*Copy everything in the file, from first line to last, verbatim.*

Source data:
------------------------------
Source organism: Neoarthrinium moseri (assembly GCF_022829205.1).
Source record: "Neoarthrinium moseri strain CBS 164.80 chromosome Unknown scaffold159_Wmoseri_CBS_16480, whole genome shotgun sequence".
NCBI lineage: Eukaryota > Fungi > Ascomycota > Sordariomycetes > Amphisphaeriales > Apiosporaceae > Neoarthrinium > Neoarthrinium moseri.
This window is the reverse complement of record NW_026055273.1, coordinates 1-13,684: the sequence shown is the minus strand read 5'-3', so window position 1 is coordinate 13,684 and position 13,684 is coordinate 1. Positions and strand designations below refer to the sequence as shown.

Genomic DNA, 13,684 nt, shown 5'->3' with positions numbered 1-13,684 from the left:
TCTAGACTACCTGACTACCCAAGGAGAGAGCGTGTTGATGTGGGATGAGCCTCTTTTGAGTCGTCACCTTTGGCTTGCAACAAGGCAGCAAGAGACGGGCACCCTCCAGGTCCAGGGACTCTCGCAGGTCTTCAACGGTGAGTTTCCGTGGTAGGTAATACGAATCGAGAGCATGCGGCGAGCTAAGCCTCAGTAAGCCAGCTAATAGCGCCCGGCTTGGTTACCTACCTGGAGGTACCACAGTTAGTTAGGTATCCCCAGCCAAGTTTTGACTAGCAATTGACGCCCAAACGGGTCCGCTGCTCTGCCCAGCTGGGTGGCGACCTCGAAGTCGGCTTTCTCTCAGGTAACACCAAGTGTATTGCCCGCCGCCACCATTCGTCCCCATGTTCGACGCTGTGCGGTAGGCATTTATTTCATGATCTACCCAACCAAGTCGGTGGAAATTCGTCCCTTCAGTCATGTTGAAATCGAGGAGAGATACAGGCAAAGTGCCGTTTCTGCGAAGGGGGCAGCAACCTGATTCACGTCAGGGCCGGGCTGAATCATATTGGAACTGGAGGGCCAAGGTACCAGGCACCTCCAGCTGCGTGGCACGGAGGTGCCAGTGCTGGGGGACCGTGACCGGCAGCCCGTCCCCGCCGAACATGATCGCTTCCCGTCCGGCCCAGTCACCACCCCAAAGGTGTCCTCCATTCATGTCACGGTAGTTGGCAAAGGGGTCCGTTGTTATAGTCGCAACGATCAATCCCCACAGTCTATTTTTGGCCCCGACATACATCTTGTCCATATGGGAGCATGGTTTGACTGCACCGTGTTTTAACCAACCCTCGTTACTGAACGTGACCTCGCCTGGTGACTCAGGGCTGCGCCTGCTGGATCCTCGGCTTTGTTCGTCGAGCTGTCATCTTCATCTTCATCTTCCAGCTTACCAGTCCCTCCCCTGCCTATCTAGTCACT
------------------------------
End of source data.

Source organism: Neoarthrinium moseri (assembly GCF_022829205.1).
Source record: "Neoarthrinium moseri strain CBS 164.80 chromosome Unknown scaffold159_Wmoseri_CBS_16480, whole genome shotgun sequence".
NCBI lineage: Eukaryota > Fungi > Ascomycota > Sordariomycetes > Amphisphaeriales > Apiosporaceae > Neoarthrinium > Neoarthrinium moseri.
This window is the reverse complement of record NW_026055273.1, coordinates 1-13,684: the sequence shown is the minus strand read 5'-3', so window position 1 is coordinate 13,684 and position 13,684 is coordinate 1. Positions and strand designations below refer to the sequence as shown.

Genomic DNA, 13,684 nt, shown 5'->3' with positions numbered 1-13,684 from the left:
TCTAGACTACCTGACTACCCAAGGAGAGAGCGTGTTGATGTGGGATGAGCCTCTTTTGAGTCGTCACCTTTGGCTTGCAACAAGGCAGCAAGAGACGGGCACCCTCCAGGTCCAGGGACTCTCGCAGGTCTTCAACGGTGAGTTTCCGTGGTAGGTAATACGAATCGAGAGCATGCGGCGAGCTAAGCCTCAGTAAGCCAGCTAATAGCGCCCGGCTTGGTTACCTACCTGGAGGTACCACAGTTAGTTAGGTATCCCCAGCCAAGTTTTGACTAGCAATTGACGCCCAAACGGGTCCGCTGCTCTGCCCAGCTGGGTGGCGACCTCGAAGTCGGCTTTCTCTCAGGTAACACCAAGTGTATTGCCCGCCGCCACCATTCGTCCCCATGTTCGACGCTGTGCGGTAGGCATTTATTTCATGATCTACCCAACCAAGTCGGTGGAAATTCGTCCCTTCAGTCATGTTGAAATCGAGGAGAGATACAGGCAAAGTGCCGTTTCTGCGAAGGGGGCAGCAACCTGATTCACGTCAGGGCCGGGCTGAATCATATTGGAACTGGAGGGCCAAGGTACCAGGCACCTCCAGCTGCGTGGCACGGAGGTGCCAGTGCTGGGGGACCGTGACCGGCAGCCCGTCCCCGCCGAACATGATCGCTTCCCGTCCGGCCCAGTCACCACCCCAAAGGTGTCCTCCATTCATGTCACGGTAGTTGGCAAAGGGGTCCGTTGTTATAGTCGCAACGATCAATCCCCACAGTCTATTTTTGGCCCCGACATACATCTTGTCCATATGGGAGCATGGTTTGACTGCACCGTGTTTTAACCAACCCTCGTTACTGAACGTGACCTCGCCTGGTGACTCAGGGCTGCGCCTGCTGGATCCTCGGCTTTGTTCGTCGAGCTGTCATCTTCATCTTCATCTTCCAGCTTACCAGTCCCTCCCCTGCCTATCTAGTCACT